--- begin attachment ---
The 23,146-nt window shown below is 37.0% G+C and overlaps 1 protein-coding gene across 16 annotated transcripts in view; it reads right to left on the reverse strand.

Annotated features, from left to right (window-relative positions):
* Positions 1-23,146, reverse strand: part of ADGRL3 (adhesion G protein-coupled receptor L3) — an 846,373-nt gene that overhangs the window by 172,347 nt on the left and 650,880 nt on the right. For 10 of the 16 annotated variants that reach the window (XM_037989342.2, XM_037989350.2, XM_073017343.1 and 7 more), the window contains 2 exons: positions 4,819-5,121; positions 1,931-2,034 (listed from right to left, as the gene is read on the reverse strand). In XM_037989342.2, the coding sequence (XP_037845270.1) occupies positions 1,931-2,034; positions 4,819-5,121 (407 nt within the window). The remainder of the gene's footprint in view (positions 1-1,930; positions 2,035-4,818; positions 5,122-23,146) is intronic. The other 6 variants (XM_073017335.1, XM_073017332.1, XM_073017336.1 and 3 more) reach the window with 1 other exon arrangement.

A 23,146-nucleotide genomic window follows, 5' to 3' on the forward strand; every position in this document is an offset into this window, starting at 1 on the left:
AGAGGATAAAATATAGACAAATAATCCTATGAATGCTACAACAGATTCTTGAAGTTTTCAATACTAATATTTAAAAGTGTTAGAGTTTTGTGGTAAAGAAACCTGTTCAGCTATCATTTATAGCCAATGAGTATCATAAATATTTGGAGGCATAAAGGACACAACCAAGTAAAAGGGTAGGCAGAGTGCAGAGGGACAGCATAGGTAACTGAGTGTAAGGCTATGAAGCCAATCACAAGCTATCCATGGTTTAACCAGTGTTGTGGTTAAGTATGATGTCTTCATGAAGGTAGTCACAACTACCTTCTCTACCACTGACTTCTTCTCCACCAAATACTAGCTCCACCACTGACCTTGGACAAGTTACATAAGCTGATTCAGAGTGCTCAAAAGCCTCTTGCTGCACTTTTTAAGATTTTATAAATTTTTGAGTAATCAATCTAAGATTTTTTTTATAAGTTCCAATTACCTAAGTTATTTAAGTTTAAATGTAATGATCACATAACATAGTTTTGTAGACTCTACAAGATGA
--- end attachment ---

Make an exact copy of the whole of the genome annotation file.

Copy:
The 23,146-nt window shown below is 37.0% G+C and overlaps 1 protein-coding gene across 16 annotated transcripts in view; it reads right to left on the reverse strand.

Annotated features, from left to right (window-relative positions):
* Positions 1-23,146, reverse strand: part of ADGRL3 (adhesion G protein-coupled receptor L3) — an 846,373-nt gene that overhangs the window by 172,347 nt on the left and 650,880 nt on the right. For 10 of the 16 annotated variants that reach the window (XM_037989342.2, XM_037989350.2, XM_073017343.1 and 7 more), the window contains 2 exons: positions 4,819-5,121; positions 1,931-2,034 (listed from right to left, as the gene is read on the reverse strand). In XM_037989342.2, the coding sequence (XP_037845270.1) occupies positions 1,931-2,034; positions 4,819-5,121 (407 nt within the window). The remainder of the gene's footprint in view (positions 1-1,930; positions 2,035-4,818; positions 5,122-23,146) is intronic. The other 6 variants (XM_073017335.1, XM_073017332.1, XM_073017336.1 and 3 more) reach the window with 1 other exon arrangement.

A 23,146-nucleotide genomic window follows, 5' to 3' on the forward strand; every position in this document is an offset into this window, starting at 1 on the left:
AGAGGATAAAATATAGACAAATAATCCTATGAATGCTACAACAGATTCTTGAAGTTTTCAATACTAATATTTAAAAGTGTTAGAGTTTTGTGGTAAAGAAACCTGTTCAGCTATCATTTATAGCCAATGAGTATCATAAATATTTGGAGGCATAAAGGACACAACCAAGTAAAAGGGTAGGCAGAGTGCAGAGGGACAGCATAGGTAACTGAGTGTAAGGCTATGAAGCCAATCACAAGCTATCCATGGTTTAACCAGTGTTGTGGTTAAGTATGATGTCTTCATGAAGGTAGTCACAACTACCTTCTCTACCACTGACTTCTTCTCCACCAAATACTAGCTCCACCACTGACCTTGGACAAGTTACATAAGCTGATTCAGAGTGCTCAAAAGCCTCTTGCTGCACTTTTTAAGATTTTATAAATTTTTGAGTAATCAATCTAAGATTTTTTTTATAAGTTCCAATTACCTAAGTTATTTAAGTTTAAATGTAATGATCACATAACATAGTTTTGTAGACTCTACAAGATGA